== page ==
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The National Park Service hopes to return lodging to Caneel Bay at Virgin Islands National Park to replace that destroyed in 2017 by two hurricanes/NPS
Overnight lodging in the form of a “21st century eco-resort” at Caneel Bay in Virgin Islands National Park would return under the National Park Service’s proposal for redeveloping 150 acres fronting the bay.
The proposal, laid out in a draft environmental assessment released Friday by the park, also identifies an area on the acreage for interpreting pre-settlement cultures, and day use.
“The key elements of the environmental assessment are directly informed by the input we received and includes analysis of climate impacts, the historic district, Caneel’s floodplains and the desired visitor experience,” said Virgin Islands Superintendent Nigel Fields in a press release. “We remain committed to keeping the public informed and welcome feedback on the NPS’s preferred action plan during this comment period.”
If successful — and a lawsuit could hold up the Park Service’s plans — the plan would makeover how the 150 acres have been managed since 1956, when Laurance S. Rockefeller donated land on the island of St. John for the national park. At the time he donated the land, Rockefeller held back the Caneel Bay acres for a private resort.
Public comment on the plan is being taken through February 21.
Laurance S. Rockefeller in 1956 donated the land on the island of St. John that today makes up Virgin Islands National Park. At the time, he retained roughly 150 acres for the Caneel Bay Resort. In 1983, the Jackson Hole Preserve, which Rockefeller had established, donated the land to the park; but it came with a Retained Use Estate agreement that gave the Preserve free use of the property and its facilities for 40 years. At the end of that four-decade period — September 2023 — the RUE document dictated that the buildings and their improvements be donated to the Park Service.
While the Jackson Hole Preserve initially held the RUE, it was passed down to other companies, and finally in 2004 to Caneel Bay Acquisitions, Inc., which is owned by a private equity firm.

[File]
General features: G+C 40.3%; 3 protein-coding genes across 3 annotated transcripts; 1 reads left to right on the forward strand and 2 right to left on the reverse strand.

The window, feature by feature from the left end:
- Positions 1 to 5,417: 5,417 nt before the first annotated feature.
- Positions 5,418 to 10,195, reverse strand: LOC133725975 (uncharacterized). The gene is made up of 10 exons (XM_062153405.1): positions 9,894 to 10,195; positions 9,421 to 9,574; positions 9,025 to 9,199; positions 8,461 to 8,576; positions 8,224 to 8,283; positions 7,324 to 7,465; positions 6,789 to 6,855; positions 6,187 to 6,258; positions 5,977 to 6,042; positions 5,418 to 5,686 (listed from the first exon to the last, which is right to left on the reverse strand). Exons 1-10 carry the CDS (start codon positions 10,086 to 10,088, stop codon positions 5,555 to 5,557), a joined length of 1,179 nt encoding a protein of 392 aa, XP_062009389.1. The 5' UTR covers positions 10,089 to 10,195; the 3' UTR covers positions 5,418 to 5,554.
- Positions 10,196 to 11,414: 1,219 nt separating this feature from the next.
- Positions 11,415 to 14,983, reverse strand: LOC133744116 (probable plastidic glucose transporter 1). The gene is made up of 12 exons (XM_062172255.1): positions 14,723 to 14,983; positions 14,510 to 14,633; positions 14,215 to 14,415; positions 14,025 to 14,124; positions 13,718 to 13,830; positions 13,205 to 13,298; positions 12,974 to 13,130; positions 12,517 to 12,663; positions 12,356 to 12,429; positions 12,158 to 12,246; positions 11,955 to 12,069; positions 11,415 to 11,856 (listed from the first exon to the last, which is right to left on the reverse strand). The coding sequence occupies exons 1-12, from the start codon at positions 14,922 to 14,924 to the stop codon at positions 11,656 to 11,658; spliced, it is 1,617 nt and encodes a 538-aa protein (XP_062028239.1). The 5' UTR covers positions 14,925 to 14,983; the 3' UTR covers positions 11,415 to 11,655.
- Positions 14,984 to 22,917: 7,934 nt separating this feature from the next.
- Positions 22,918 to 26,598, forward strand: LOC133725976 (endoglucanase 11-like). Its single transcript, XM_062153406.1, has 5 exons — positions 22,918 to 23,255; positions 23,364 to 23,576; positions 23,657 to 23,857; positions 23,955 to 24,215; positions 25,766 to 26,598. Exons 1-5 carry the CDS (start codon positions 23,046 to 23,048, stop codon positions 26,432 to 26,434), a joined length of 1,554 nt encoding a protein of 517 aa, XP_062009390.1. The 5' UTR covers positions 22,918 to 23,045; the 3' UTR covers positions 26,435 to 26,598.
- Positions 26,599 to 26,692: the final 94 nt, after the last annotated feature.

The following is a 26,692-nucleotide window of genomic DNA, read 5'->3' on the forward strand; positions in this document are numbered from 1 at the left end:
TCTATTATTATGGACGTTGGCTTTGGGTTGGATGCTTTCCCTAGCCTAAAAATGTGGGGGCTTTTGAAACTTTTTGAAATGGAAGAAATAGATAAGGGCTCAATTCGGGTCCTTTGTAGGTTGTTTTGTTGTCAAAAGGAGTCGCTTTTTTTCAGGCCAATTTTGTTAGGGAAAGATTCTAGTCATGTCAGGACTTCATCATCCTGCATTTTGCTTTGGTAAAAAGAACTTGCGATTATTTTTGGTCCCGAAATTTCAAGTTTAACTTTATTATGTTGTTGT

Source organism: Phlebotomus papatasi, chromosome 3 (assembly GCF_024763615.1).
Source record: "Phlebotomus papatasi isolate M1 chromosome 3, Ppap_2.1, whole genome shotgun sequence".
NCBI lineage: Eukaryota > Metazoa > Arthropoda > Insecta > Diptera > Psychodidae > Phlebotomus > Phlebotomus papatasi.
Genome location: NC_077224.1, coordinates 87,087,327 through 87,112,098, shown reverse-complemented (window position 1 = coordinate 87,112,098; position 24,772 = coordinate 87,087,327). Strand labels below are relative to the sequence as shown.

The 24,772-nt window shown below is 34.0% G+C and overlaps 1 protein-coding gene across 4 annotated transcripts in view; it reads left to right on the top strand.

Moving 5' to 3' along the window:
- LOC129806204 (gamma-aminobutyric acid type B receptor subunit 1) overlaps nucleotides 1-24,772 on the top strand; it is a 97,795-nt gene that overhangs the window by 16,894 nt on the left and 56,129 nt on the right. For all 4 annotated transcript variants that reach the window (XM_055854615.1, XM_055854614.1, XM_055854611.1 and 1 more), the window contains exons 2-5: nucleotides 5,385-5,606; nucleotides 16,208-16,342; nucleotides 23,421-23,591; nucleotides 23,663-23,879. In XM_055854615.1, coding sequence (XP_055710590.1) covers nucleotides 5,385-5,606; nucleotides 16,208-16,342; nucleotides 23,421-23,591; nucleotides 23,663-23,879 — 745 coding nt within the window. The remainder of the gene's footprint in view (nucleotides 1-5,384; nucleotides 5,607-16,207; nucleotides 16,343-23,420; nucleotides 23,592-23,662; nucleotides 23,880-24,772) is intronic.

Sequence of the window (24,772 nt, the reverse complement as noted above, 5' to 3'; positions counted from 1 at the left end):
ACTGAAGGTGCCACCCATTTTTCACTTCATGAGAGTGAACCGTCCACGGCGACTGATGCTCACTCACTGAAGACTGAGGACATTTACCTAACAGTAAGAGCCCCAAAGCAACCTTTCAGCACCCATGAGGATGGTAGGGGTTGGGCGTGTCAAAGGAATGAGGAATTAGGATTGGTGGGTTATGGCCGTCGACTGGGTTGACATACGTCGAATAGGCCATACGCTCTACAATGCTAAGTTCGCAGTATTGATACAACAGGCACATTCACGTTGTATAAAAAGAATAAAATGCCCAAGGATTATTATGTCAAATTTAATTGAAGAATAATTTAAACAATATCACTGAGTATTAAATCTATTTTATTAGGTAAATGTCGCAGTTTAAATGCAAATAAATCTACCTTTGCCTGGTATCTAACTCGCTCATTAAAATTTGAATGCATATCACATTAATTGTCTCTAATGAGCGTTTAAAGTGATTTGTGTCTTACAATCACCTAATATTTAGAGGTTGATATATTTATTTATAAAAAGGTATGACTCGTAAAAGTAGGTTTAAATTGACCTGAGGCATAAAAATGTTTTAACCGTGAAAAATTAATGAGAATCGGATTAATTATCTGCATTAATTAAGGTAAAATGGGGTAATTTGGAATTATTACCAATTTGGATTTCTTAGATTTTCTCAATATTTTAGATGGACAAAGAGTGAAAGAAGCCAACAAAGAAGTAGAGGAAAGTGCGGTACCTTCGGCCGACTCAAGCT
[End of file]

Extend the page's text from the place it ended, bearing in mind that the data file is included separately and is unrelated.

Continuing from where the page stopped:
The National Park Service decided in 2010 that a competitive bidding process should be conducted to find a lodging concessionaire for Caneel Bay once the RUE expired; while CBI was given an opportunity to negotiate a lease for the resort, negotiations between the Park Service and CBI never gained traction.
Then, in September 2017, the resort was pummeled by back-to-back hurricanes, storms that essentially put the resort out of business. Gary Engle, CBI’s principal, then worked with U.S. Rep. Stacy Plaskett, D-Virgin Islands, to craft legislation that would extend the RUE for 60 years, a time period Engle maintained was needed to attract investors for the estimated $100 million it would cost to restore the resort’s glamour. But that legislation failed to gain traction.
In 2019 Engle offered to essentially terminate the RUE and sell the resort to the federal government for $70 million, an offer that was rejected. Then, last June, his company sued the government over ownership of the 150 acres, claiming that the Caneel Bay Resort legally belongs to the company that has operated a resort since 2004.
A month later the National Park Service announced that it would seek competitive bids for the resort’s lease. But first the Park Service has to address environmental contamination on the property. Testing has detected a variety of wastes, some hazardous to humans, on nearly eight acres of the grounds of the once-tony resort. That testing found varying levels of arsenic, elevated levels of certain pesticides, and a “mixture of benign organic materials, plastics, metals, and CERCLA (Comprehensive Environmental Response, Compensation, and Liability Act) hazardous substances, including the pesticide DDT and polychlorinated biphenyls.”
Hurricane-battered structures determined to be beyond salvage also must be razed and removed.
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NPS Releases Redevelopment Vision For Caneel Bay At Virgin … – National Parks Traveler
Climate change and the parks